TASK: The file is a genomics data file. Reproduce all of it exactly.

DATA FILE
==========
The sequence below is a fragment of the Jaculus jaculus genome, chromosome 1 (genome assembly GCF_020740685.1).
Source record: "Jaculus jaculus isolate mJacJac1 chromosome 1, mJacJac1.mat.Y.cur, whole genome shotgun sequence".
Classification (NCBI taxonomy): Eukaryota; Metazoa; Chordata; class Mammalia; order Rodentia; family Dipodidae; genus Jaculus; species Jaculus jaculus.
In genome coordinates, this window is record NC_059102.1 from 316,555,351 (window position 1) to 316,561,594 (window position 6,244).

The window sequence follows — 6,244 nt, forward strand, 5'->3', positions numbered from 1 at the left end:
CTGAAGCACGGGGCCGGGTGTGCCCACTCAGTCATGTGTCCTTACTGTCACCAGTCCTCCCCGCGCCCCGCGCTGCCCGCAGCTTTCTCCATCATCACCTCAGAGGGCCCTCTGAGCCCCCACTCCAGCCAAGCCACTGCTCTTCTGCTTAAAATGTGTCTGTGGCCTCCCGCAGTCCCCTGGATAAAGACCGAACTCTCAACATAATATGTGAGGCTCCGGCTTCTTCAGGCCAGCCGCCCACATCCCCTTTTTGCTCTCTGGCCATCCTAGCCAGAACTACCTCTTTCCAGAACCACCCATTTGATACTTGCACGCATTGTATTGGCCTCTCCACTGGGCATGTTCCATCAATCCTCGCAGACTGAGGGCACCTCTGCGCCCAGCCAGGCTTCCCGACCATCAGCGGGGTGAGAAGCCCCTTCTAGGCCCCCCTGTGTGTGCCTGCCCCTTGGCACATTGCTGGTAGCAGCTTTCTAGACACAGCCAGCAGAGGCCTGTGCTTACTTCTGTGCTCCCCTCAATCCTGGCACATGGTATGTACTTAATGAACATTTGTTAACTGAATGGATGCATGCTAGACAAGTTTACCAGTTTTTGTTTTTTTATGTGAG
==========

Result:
The sequence below is a fragment of the Jaculus jaculus genome, chromosome 1 (genome assembly GCF_020740685.1).
Source record: "Jaculus jaculus isolate mJacJac1 chromosome 1, mJacJac1.mat.Y.cur, whole genome shotgun sequence".
Classification (NCBI taxonomy): Eukaryota; Metazoa; Chordata; class Mammalia; order Rodentia; family Dipodidae; genus Jaculus; species Jaculus jaculus.
In genome coordinates, this window is record NC_059102.1 from 316,555,351 (window position 1) to 316,561,594 (window position 6,244).

The window sequence follows — 6,244 nt, forward strand, 5'->3', positions numbered from 1 at the left end:
CTGAAGCACGGGGCCGGGTGTGCCCACTCAGTCATGTGTCCTTACTGTCACCAGTCCTCCCCGCGCCCCGCGCTGCCCGCAGCTTTCTCCATCATCACCTCAGAGGGCCCTCTGAGCCCCCACTCCAGCCAAGCCACTGCTCTTCTGCTTAAAATGTGTCTGTGGCCTCCCGCAGTCCCCTGGATAAAGACCGAACTCTCAACATAATATGTGAGGCTCCGGCTTCTTCAGGCCAGCCGCCCACATCCCCTTTTTGCTCTCTGGCCATCCTAGCCAGAACTACCTCTTTCCAGAACCACCCATTTGATACTTGCACGCATTGTATTGGCCTCTCCACTGGGCATGTTCCATCAATCCTCGCAGACTGAGGGCACCTCTGCGCCCAGCCAGGCTTCCCGACCATCAGCGGGGTGAGAAGCCCCTTCTAGGCCCCCCTGTGTGTGCCTGCCCCTTGGCACATTGCTGGTAGCAGCTTTCTAGACACAGCCAGCAGAGGCCTGTGCTTACTTCTGTGCTCCCCTCAATCCTGGCACATGGTATGTACTTAATGAACATTTGTTAACTGAATGGATGCATGCTAGACAAGTTTACCAGTTTTTGTTTTTTTATGTGAG